If survey results from the Pew Internet and American Life Project accurately reflect the U.S.' attitude toward the Internet, Nelson's cloud computing prediction could prove true.
In 2000, when the organization conducted its first survey and asked people if they used the cloud for computing, less than 10 percent of respondents replied yes. When asked the same question this May, that figure reached 66 percent, said Lee Rainie, the project's director, who also spoke on the panel.
Further emphasising the role of cloud computing's future, the survey also revealed an increased use of mobile devices connecting to data stored at offsite servers.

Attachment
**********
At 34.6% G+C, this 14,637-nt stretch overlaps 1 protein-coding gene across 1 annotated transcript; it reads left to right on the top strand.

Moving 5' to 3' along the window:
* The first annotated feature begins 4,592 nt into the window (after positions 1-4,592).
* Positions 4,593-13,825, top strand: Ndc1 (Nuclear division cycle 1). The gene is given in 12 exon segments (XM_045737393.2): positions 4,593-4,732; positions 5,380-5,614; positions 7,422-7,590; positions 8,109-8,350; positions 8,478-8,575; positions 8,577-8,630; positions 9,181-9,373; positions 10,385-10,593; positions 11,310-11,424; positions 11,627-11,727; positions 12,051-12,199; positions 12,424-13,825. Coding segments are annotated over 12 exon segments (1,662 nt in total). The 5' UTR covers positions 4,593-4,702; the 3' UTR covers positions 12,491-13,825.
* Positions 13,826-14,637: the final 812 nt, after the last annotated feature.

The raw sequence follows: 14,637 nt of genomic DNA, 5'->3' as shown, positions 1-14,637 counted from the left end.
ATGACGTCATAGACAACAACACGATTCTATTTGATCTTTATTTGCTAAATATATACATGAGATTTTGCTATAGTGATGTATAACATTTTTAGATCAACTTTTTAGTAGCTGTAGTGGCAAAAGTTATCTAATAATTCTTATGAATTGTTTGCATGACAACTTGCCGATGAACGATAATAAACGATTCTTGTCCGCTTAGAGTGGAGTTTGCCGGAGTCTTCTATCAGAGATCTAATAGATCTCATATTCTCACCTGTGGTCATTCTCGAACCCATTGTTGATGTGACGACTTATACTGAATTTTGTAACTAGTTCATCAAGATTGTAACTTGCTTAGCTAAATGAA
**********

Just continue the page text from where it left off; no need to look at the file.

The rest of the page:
However, cloud computing faces development and regulation challenges, Nelson cautioned.
"There are lots of forces that could push us away from the cloud of clouds," he said.
He advocated that companies develop cloud computing services that allow users to transfer data between systems and do not lock businesses into one provider. The possibility remains that cloud computing providers will use proprietary technology that forces users into their systems or that creates clouds that are only partially open.
"I think there is a chance that if we push hard ... we can get to this universal cloud," he said.
Cloud computing must also contend with other challenges, he said. Other threats include government privacy regulations, entertainment companies that look to clamp down on piracy, and nations that fear domination from U.S. companies in the cloud computing space and develop their own systems.